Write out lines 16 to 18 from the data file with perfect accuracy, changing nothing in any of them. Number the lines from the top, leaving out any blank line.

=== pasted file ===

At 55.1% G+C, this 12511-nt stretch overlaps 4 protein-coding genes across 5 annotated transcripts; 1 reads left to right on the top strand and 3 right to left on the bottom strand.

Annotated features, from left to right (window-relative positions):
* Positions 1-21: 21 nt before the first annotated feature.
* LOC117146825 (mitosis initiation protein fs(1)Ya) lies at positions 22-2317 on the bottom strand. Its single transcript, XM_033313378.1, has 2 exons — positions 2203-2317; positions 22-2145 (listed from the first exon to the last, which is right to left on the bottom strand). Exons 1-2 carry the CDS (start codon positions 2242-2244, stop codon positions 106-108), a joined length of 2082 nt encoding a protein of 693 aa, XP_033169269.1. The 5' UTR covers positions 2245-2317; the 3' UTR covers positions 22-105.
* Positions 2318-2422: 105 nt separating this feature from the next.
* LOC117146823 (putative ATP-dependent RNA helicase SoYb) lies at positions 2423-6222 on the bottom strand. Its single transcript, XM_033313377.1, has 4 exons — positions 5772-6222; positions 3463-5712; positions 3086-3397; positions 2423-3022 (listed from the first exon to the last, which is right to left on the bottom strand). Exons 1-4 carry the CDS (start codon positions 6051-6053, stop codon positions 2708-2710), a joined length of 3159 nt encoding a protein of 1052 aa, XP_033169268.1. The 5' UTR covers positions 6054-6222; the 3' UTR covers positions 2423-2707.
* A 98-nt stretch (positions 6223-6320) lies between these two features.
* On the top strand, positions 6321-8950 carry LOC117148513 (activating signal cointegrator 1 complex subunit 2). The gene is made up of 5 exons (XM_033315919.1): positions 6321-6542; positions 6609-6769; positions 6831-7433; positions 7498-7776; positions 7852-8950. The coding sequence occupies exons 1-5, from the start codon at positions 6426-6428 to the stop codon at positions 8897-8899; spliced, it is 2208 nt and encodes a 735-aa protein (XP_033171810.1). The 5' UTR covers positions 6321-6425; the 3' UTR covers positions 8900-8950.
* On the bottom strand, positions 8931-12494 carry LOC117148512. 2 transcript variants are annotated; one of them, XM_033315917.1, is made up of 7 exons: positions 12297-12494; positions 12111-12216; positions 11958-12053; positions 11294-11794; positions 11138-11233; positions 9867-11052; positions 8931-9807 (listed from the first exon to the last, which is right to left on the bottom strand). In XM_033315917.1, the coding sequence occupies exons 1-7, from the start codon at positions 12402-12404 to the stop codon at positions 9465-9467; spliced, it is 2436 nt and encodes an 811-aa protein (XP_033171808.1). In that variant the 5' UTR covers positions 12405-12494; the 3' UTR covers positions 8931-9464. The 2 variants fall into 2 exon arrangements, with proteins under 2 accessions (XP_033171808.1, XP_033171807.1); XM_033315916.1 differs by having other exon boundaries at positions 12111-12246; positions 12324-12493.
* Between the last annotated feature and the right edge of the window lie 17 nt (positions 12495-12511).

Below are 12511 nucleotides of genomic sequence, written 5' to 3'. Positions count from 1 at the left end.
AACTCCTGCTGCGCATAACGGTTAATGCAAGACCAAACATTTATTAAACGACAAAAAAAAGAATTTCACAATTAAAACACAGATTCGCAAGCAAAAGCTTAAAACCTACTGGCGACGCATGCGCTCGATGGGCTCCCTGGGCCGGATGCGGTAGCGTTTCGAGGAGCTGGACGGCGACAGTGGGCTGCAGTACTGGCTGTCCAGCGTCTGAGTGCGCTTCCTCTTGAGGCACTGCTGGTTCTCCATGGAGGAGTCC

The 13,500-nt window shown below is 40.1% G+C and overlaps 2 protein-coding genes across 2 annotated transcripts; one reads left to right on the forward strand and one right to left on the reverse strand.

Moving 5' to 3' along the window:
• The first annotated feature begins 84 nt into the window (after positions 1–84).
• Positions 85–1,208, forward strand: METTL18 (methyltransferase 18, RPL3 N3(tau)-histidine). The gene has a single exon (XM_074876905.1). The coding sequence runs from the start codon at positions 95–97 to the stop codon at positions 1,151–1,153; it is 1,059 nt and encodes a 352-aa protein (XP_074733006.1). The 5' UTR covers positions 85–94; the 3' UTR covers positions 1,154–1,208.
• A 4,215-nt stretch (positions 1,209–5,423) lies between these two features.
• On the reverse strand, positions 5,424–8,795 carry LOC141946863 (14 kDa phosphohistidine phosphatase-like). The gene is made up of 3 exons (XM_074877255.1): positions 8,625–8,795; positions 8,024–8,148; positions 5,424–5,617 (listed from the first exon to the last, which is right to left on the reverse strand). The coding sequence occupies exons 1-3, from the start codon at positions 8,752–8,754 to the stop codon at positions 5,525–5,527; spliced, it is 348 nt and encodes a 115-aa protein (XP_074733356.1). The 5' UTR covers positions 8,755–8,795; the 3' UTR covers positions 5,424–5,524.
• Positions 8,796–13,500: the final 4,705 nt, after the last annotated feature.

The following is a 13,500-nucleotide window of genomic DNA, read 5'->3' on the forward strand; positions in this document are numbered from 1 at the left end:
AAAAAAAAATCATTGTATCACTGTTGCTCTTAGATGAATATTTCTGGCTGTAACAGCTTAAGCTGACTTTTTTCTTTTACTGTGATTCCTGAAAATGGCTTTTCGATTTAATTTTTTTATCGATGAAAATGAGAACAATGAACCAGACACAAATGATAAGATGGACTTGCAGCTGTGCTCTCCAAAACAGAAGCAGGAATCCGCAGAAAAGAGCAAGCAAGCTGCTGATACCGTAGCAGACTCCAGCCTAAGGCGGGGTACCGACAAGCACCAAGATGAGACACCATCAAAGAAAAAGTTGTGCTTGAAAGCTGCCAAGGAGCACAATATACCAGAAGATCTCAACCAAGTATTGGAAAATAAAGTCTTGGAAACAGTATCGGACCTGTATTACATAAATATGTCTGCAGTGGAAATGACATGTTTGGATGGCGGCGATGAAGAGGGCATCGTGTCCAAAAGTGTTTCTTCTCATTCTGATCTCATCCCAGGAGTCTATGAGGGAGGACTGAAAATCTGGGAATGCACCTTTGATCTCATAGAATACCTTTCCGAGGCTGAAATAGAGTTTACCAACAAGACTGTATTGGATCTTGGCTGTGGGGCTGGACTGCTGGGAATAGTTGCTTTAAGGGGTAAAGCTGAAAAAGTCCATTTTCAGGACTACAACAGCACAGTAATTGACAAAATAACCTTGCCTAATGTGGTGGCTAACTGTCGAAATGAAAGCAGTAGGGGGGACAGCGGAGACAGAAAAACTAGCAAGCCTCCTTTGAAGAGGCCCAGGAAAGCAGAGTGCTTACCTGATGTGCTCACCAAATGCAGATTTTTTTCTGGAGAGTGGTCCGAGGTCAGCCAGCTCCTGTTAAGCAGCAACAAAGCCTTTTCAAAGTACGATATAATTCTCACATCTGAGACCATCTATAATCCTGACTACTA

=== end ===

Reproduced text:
• Positions 85–1,208, forward strand: METTL18 (methyltransferase 18, RPL3 N3(tau)-histidine). The gene has a single exon (XM_074876905.1). The coding sequence runs from the start codon at positions 95–97 to the stop codon at positions 1,151–1,153; it is 1,059 nt and encodes a 352-aa protein (XP_074733006.1). The 5' UTR covers positions 85–94; the 3' UTR covers positions 1,154–1,208.
• A 4,215-nt stretch (positions 1,209–5,423) lies between these two features.
• On the reverse strand, positions 5,424–8,795 carry LOC141946863 (14 kDa phosphohistidine phosphatase-like). The gene is made up of 3 exons (XM_074877255.1): positions 8,625–8,795; positions 8,024–8,148; positions 5,424–5,617 (listed from the first exon to the last, which is right to left on the reverse strand). The coding sequence occupies exons 1-3, from the start codon at positions 8,752–8,754 to the stop codon at positions 5,525–5,527; spliced, it is 348 nt and encodes a 115-aa protein (XP_074733356.1). The 5' UTR covers positions 8,755–8,795; the 3' UTR covers positions 5,424–5,524.